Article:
Editor’s Note: While we appreciate Ann-Marie’s anger and her need for a spam-free social network, these are the opinions of Angry Ann-Marie only and not Quicken Loans….at least not everyone.
Someone had to do it. With the departure of “Angry Ed” to what I can only imagine are the blissfully sunny streets of LA, the DIFF had been left with a certain void. Well, no more. My rebellious ways – and the fact that my name starts with an “A” – has earned me the title of “Angry Ann-Marie” from here on out. Most of my teammates shan’t be surprised…
My latest beef? I recently made the move from the obnoxious, ad-filled, seizure-inducing pages of MySpace to what I thought was the social networking site at the end of the rainbow: Facebook. The white-space alone on Facebook was enough to make me take a deep, refreshing breath; I finally thought I found the place where I could keep in touch with friends without being stalked by advertisers. But now I wonder…
Facebook recently launched a marketing initiative called Beacon, which it originally positioned as a way to share interests with friends. Beacon was supposed to be the business world’s opportunity to make an innocent foray into online social networking, allowing me to do such things as share the latest video I rented – demonstrating my fascinating movie tastes – with my friends on Facebook directly from the video rental company’s Web site. I wasn’t sure that I wanted to bother my friends with such purchases, but I figured that as long as I was given a choice, fine by me.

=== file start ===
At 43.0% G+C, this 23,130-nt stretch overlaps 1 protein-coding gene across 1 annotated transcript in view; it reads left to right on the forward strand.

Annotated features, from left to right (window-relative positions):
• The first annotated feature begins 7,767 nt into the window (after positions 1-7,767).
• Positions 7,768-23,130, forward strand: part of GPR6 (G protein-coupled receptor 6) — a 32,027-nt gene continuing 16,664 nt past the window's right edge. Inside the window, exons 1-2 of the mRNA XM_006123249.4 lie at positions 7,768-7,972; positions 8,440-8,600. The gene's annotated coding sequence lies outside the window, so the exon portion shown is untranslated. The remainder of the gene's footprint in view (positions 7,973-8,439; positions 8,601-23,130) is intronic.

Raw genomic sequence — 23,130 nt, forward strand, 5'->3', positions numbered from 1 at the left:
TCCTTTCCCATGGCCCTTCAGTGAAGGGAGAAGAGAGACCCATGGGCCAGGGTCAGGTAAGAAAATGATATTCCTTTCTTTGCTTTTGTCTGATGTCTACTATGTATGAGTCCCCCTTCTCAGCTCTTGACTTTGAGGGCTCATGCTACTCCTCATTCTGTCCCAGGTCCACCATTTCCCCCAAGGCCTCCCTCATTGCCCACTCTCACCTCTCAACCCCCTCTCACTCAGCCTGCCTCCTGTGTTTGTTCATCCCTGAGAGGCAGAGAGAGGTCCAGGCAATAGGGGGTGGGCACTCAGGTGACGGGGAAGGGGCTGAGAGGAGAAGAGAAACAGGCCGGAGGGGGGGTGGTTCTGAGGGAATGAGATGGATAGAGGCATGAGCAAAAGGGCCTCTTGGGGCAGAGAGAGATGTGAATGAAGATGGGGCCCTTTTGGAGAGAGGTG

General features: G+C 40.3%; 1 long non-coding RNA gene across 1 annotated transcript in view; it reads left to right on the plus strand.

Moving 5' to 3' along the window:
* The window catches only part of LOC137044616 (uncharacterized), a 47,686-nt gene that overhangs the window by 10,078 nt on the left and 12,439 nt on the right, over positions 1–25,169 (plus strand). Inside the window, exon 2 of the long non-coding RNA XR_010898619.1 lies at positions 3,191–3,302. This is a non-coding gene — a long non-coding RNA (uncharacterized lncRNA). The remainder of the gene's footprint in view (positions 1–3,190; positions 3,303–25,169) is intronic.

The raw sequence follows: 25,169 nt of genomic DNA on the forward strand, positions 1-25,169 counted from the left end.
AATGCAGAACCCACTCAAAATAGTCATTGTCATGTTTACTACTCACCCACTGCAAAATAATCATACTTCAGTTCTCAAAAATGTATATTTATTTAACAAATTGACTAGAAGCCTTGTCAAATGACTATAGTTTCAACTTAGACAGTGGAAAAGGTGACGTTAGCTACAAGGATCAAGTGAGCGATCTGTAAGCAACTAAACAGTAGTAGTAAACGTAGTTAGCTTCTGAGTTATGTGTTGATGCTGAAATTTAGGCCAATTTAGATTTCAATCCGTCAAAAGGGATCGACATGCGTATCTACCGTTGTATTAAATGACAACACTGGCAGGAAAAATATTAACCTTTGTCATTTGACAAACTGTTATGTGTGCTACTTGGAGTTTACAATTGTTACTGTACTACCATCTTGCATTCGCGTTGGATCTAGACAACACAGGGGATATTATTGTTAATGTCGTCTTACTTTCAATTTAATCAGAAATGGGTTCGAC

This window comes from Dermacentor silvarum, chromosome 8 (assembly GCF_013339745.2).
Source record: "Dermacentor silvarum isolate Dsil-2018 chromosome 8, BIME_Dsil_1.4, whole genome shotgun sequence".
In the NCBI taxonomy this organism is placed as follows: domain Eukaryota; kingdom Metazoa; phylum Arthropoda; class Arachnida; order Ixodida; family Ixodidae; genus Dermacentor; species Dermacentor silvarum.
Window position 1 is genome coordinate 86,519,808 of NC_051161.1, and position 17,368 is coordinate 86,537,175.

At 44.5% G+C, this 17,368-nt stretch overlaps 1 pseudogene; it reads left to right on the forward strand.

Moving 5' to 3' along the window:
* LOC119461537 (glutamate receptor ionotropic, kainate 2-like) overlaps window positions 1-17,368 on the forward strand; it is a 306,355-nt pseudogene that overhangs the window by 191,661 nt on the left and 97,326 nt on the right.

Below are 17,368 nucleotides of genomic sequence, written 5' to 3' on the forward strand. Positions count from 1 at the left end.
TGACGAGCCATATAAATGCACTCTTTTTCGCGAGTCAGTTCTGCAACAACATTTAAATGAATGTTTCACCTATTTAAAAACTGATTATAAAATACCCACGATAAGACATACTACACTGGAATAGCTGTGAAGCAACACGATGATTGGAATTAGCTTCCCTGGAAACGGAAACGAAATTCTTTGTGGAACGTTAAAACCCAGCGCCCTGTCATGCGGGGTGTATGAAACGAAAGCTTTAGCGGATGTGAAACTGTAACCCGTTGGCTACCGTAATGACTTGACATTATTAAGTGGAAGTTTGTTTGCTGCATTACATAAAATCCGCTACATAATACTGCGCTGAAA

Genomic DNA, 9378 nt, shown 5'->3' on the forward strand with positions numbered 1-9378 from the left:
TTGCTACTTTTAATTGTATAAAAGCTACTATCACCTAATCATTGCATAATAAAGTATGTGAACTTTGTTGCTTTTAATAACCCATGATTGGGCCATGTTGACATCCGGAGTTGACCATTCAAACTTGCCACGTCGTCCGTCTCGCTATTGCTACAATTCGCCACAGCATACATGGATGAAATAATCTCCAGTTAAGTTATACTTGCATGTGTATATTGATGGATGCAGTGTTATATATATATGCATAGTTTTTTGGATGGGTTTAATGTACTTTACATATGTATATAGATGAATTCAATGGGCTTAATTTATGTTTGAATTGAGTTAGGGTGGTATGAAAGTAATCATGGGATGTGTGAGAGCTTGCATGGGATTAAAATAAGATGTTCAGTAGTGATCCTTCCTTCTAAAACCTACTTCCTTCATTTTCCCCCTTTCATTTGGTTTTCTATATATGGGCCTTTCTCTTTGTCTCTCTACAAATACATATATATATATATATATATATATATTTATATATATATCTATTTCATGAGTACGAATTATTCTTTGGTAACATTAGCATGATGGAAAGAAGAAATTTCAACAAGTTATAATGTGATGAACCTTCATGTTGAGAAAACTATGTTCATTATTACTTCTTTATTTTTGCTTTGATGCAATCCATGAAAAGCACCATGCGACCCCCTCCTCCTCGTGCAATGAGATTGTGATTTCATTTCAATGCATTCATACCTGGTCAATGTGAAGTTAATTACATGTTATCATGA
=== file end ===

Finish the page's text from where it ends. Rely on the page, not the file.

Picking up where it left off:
Unfortunately, it’s now looking like “choice” is a flexible term with Facebook. The Consumerist and other blogs reveal today that “Facebook’s Beacon [is] Even Sneakier Than Originally Thought.” Even if you opt out of sending your Internet behavior to your Facebook friends, Facebook still collects the data and in some cases, can tie your actions on Beacon-participating sites back to your account in Facebook.
The situation was even worse just a week ago. Before Thursday when Facebook changed the rules, your boss and coworkers on Facebook were informed about that heinously inappropriate – albeit hilarious – t-shirt you purchased from a Beacon retailer. That Christmas present you bought for your boyfriend? The surprise may have been spoiled because he saw the purchase on his Facebook newsfeed. Fortunately, enough Facebook users got wind of this practice – not to mention activist organization MoveOn.org – prompting Facebook to change their private purchases policy on Thursday night from a confusing opt-out process to one that now requires your explicit approval to share your latest buys. The move was a big win, but not as far as some users would have liked; Beacon continues to collect information on your Web behavior, even if it’s not publishing it to your friends.
Despite the recent policy change, I feel like I’m being spied on. What business is it of Facebook to track my behavior on other Web sites? Why do they get to know that I booked a trip to Las Vegas on the weekend I was supposed to go to a friend’s engagement party? To me, this is surreptitious, slimy behavior that is a blatant disregard for my right to privacy. I hope enough public outcry will change this policy just like it did the private purchase policy, otherwise that “cancel account” link is the next feature I’ll be checking out.